If you’re the holder of a private pilot certificate, you have what many refer to as a “license to learn.” As long as you meet the currency requirements of the FAA, you can legally fly any aircraft with a gross weight up to 12,500 pounds that’s in the same category and class for which you hold a rating, without any additional flight instruction.
But just because you’re able to fly a variety of different types of airplanes without formal transition training, it doesn’t mean it’s a good idea to hop in the cockpit of a “new-to-you” model before doing some preparation. According to the FAA, the first 50 to 100 hours in a new aircraft are especially dangerous, and a lack of adequate transition training is frequently cited as a causal factor in loss of control accidents in the general aviation community. If you’re planning on moving to a different, unfamiliar aircraft sometime soon, follow these tips to help ensure you’re as prepared as possible.
It’s always wise to study the pilot’s operating handbook (POH) before transitioning to a new aircraft. If you can’t borrow the POH from another owner or friend, you may be able to purchase a copy online or from a vendor. Make certain you understand the aircraft’s systems and any performance characteristics that may differ from the aircraft you’ve flown before. Pay special attention to the new aircraft’s limitations in weight, balance, and speeds. You should also take note of any different checklist items, as well as the aircraft’s emergency procedures.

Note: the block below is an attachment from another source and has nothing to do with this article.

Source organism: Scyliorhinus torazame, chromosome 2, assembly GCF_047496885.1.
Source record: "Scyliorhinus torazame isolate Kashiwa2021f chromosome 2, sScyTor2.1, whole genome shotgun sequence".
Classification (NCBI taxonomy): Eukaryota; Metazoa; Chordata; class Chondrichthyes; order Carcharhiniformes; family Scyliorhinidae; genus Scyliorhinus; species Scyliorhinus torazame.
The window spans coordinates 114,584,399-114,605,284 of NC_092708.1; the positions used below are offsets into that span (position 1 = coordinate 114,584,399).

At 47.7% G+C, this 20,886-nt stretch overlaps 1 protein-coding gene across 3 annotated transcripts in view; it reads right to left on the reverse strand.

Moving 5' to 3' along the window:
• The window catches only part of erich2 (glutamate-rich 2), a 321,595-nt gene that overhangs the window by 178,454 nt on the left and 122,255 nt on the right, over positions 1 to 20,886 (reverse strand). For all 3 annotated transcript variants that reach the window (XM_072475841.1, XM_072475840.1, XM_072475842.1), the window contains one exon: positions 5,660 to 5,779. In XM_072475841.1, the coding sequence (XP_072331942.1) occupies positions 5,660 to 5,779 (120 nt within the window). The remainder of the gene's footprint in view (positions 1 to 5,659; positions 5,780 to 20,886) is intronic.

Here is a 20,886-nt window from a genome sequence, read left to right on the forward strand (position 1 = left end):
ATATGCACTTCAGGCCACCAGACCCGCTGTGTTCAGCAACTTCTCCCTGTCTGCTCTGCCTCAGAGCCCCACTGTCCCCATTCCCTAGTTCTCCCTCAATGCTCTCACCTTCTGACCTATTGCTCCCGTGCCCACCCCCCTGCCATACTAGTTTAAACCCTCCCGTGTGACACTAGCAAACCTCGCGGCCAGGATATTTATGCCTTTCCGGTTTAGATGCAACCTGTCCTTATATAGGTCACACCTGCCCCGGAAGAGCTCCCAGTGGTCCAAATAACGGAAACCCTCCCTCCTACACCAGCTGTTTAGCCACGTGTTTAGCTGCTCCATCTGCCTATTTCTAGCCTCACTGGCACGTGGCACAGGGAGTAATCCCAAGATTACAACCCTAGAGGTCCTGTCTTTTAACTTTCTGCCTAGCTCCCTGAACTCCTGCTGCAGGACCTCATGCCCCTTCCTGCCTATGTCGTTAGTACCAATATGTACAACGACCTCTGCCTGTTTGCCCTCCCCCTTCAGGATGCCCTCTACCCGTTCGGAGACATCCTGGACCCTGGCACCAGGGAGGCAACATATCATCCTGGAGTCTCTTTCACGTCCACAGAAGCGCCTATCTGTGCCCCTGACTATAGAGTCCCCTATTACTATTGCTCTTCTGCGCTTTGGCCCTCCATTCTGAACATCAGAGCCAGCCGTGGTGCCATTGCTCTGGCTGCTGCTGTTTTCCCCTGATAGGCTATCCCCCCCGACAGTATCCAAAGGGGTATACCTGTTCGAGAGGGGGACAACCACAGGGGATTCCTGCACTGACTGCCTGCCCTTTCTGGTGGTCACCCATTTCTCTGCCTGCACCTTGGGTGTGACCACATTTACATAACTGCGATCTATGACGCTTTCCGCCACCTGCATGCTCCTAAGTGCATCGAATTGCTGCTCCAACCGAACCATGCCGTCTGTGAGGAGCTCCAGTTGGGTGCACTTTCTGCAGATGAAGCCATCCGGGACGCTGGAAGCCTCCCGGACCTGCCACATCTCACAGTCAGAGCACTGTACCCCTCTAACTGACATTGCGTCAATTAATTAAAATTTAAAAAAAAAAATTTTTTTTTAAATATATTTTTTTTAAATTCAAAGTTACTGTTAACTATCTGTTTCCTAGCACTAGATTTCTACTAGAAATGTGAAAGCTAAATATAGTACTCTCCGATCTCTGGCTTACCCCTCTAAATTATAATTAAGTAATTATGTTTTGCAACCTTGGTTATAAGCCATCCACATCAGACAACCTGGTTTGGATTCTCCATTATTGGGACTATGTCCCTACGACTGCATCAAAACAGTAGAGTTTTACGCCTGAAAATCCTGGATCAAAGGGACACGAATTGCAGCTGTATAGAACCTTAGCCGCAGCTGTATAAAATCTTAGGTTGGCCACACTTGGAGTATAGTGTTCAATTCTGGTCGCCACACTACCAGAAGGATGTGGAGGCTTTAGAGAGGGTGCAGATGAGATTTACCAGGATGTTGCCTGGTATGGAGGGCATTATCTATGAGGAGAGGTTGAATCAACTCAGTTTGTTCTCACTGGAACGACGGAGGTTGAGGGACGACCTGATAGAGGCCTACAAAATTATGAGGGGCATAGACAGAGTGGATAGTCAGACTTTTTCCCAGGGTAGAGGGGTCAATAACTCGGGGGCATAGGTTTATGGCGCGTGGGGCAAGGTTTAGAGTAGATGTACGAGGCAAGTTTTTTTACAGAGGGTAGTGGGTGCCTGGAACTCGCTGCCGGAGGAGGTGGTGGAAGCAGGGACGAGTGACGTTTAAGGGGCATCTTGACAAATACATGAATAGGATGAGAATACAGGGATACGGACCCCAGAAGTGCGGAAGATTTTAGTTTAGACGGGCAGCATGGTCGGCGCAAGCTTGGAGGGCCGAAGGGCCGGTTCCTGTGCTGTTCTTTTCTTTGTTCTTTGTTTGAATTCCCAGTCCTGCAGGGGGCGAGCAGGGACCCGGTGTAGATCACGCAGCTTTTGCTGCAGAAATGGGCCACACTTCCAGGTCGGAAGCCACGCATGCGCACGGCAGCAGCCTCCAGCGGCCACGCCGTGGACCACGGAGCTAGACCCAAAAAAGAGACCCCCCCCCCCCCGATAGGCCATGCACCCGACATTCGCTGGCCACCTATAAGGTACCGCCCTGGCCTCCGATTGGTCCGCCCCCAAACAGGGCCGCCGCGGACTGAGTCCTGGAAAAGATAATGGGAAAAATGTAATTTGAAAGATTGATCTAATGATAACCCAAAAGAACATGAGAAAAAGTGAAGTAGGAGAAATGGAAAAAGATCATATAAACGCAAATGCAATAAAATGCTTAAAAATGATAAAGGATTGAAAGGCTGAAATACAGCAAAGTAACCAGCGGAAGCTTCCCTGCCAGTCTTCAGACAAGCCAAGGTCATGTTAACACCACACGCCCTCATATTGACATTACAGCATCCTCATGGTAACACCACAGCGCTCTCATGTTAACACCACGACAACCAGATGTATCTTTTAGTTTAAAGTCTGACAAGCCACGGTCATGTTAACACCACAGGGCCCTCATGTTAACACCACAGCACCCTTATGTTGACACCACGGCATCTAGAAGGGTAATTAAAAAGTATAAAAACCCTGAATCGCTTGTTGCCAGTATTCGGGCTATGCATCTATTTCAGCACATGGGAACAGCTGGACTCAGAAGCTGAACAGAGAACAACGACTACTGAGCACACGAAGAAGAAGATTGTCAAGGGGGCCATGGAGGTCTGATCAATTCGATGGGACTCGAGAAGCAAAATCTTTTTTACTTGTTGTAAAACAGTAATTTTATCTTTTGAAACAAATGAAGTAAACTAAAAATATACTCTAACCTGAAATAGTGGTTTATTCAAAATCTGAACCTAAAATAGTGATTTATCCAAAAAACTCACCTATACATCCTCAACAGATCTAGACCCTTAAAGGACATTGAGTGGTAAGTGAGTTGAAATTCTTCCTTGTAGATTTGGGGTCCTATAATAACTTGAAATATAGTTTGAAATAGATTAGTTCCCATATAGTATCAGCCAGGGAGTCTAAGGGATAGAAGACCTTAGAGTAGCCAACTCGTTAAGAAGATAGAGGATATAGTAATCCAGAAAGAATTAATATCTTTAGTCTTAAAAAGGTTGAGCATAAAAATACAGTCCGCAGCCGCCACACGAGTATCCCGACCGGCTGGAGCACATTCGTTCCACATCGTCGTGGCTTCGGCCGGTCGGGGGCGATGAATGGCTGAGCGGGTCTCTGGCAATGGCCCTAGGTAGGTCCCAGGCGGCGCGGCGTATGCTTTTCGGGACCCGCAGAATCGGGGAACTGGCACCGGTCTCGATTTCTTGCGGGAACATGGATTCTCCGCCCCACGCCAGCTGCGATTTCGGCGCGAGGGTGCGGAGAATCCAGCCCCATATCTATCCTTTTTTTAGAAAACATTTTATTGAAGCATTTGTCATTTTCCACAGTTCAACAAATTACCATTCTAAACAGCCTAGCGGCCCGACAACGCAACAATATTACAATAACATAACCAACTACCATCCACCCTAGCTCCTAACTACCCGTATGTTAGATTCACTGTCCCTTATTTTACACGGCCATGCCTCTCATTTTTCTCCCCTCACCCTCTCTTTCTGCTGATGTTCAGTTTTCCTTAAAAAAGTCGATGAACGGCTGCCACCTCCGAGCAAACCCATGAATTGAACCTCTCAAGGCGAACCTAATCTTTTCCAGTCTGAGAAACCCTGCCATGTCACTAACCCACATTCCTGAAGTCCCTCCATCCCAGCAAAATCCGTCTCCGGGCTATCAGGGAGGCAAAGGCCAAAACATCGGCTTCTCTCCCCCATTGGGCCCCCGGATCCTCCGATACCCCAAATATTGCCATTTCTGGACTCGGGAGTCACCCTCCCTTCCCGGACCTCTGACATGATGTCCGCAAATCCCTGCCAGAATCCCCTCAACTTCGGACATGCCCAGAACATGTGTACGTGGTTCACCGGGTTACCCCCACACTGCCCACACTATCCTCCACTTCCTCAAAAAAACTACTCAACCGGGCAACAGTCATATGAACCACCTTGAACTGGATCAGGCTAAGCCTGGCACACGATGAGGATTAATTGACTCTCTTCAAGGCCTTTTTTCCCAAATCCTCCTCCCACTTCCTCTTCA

Get comfortable in the cockpit
Even among aircraft in the same category and class, you will likely encounter some slight differences and variations. Switching to a new cockpit can be particularly challenging, especially if you’re moving from a glass panel to a conventional round-dial cockpit or vice-versa. Be sure you’re familiar with the instrument panel and cockpit layout so you can establish cockpit flow and avoid any surprises. Simulator training is an easy, effective way to start learning a new cockpit layout.
Seek help from a pro
While it’s not always required, formal transition training with an experienced flight instructor is one of the best ways to safely transition to an unfamiliar aircraft. An instructor will be able to give you insight into the aircraft’s characteristics that can be difficult to learn from a book or flight simulator alone. Practice as much as you can with an instructor until you feel safe and comfortable flying the aircraft by yourself. To find a CFI with experience in the aircraft you want to fly, check out flying clubs for that type, contact local airports, or use an online directory like AOPA’s flight school finder.
While switching between aircraft isn’t always easy, it can be one of the most rewarding aspects of being a pilot. As you gain more experience and continue learning, the easier it will become to transition to more complex aircraft. Ultimately, learning to fly different aircraft will help to enhance your flying skills and versatility as a pilot.